Modern Thermodynamics

- Chapter 1

37

P(v)dvxdvydvz =

1

z

e−mv

2

/ 2k

B

Tdvxdvydvz (1.6.10)

in which:

v2

= vx

2

+ vy

2

+

vz2

Here, z is the normalization factor defined by:

−∞

∞

∫

−∞

∞

∫

e−mv

2

/ 2k

B

Tdvxdvydvz

−∞

∞

∫

= z (1.6.11)

so that a requirement of the very definition of a probability,

−∞

∞

∫

−∞

∞

∫

P(v)dvxdvydvz

−∞

∞

∫

=1,

is met. The

normalization factor, z, as defined in (1.6.11) can be calculated using the definite integral :

e−ax2

−∞

∞

∫

dx =

π1/

a

2

which gives

1

z

=

m

2πk

B

T

3 / 2

(1.6.12)

(Some integrals that are often used in kinetic theory are listed at the end of this chapter in Appendix 1.2.)

With the normalization factor thus determined, the probability distribution for the velocity can be written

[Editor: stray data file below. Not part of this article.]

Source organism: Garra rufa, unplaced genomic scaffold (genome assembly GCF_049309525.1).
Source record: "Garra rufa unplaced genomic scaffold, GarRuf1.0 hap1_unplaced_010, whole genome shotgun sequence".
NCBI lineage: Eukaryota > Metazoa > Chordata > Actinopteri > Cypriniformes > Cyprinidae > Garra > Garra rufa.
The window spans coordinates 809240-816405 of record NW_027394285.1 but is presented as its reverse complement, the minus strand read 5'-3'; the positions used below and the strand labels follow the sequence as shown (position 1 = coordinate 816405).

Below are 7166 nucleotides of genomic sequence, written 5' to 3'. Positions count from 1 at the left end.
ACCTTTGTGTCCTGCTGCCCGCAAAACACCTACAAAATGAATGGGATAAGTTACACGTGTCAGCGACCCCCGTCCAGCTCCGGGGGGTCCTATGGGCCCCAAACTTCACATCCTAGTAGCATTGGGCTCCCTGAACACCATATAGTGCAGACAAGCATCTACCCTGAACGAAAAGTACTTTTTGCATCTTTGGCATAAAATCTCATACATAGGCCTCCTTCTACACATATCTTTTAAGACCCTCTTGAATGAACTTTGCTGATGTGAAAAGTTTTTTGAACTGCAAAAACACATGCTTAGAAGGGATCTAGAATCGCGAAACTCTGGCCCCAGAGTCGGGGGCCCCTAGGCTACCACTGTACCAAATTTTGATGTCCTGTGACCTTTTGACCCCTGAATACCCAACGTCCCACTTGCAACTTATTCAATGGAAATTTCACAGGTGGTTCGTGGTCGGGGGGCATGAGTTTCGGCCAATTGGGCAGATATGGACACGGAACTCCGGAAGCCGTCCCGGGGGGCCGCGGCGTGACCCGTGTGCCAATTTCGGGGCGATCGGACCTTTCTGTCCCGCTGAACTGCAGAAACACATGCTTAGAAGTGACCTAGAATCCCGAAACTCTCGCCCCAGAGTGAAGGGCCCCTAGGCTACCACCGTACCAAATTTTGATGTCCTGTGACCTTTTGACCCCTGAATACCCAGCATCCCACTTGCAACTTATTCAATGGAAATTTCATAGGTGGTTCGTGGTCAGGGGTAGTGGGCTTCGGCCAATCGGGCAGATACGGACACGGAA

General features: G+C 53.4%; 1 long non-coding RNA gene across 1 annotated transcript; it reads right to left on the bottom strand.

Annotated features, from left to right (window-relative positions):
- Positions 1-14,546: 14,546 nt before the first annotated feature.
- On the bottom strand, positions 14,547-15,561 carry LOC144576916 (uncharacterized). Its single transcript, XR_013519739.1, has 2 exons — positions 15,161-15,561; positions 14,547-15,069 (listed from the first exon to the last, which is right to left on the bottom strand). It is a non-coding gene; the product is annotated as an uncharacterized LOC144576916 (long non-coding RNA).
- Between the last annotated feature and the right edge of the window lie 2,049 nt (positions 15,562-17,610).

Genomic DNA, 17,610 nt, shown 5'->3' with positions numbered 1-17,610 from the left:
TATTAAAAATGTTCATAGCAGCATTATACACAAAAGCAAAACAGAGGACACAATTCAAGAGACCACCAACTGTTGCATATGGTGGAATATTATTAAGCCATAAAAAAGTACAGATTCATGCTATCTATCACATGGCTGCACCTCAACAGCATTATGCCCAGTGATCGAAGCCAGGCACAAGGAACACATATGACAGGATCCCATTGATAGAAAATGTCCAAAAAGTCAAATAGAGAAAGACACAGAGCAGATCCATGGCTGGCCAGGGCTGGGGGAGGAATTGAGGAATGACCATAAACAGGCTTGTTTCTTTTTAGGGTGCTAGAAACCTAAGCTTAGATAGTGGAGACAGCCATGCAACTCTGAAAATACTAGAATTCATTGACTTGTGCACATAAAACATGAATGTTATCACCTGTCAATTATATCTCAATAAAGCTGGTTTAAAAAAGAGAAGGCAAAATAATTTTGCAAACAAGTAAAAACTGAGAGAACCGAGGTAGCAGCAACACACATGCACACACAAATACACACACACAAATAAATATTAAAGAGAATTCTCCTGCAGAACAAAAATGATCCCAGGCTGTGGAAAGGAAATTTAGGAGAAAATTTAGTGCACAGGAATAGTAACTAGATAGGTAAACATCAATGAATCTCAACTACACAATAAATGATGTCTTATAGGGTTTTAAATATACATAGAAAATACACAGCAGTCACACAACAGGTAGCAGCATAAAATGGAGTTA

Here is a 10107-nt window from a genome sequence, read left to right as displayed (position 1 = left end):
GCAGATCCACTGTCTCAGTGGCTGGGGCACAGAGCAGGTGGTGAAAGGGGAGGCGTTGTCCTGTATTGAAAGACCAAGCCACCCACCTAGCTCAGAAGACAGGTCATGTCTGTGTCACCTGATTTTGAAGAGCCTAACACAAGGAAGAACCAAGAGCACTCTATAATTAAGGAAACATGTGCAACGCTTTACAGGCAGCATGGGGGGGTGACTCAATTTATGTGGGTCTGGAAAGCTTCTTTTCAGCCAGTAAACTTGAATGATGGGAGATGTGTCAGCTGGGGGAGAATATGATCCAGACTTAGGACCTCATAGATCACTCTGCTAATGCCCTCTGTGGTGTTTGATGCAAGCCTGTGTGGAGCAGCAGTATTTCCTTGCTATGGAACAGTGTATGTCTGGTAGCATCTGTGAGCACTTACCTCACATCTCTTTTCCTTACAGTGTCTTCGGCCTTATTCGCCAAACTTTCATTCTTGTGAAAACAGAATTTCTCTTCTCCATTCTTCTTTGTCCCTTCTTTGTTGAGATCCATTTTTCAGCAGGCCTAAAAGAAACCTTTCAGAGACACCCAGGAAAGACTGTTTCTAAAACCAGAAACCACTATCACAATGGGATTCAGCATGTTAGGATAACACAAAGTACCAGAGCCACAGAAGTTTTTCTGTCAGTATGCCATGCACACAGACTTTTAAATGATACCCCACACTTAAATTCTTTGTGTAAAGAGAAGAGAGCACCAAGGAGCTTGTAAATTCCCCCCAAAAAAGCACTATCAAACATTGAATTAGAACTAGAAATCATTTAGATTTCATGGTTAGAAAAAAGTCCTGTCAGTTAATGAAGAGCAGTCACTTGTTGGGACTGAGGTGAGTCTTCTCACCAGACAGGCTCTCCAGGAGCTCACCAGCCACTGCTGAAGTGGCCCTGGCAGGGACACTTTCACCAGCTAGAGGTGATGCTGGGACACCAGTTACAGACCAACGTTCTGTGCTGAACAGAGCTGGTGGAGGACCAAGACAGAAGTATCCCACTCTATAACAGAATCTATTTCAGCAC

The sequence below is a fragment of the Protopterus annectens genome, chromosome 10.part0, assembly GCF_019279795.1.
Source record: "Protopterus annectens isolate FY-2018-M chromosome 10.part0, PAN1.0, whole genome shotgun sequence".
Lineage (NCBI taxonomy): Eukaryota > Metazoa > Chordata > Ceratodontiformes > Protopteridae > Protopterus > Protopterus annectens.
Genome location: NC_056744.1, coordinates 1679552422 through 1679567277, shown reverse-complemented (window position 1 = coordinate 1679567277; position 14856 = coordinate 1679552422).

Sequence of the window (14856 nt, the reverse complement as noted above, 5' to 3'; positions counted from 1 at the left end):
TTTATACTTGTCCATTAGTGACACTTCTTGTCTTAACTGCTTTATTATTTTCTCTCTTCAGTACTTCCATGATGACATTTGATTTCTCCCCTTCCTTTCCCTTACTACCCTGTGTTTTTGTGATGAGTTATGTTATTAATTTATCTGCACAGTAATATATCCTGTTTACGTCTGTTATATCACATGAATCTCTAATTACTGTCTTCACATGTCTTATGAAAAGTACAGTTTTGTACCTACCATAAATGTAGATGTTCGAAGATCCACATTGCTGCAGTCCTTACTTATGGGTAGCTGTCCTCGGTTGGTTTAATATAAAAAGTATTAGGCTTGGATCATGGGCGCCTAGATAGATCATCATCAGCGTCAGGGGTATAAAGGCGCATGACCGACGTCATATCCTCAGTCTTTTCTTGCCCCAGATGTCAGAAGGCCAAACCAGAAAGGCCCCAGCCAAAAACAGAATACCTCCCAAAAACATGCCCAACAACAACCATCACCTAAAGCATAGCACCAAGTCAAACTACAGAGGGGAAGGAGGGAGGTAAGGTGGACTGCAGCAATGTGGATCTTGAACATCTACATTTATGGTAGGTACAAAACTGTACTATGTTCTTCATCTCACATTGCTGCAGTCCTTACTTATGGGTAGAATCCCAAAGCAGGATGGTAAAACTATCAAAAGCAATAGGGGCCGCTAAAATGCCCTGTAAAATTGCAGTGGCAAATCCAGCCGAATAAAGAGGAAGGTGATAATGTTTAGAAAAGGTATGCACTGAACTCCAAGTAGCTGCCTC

explicitly as:

P(v)dvxdvydvz =

m

2πkBT

3 / 2

e−mv

2

/ 2k BTdvxdvydvz

. (1.6.13)

This is the Maxwell velocity distribution. Plots of this function shows well-known Gaussian or "bell

shaped" curves shown in Fig.10(a). It must be noted that this velocity distribution is that of a gas at

thermodynamic equilibrium. The width of the distribution is proportional to the temperature. A gas not

in thermodynamic equilibrium has a different velocity distribution and the very notion of a temperature

may not be well defined, but such cases are very rare. In most situations, even if the temperature changes

with location, locally the velocity distribution is very well approximated by (1.6.13). Indeed, in computer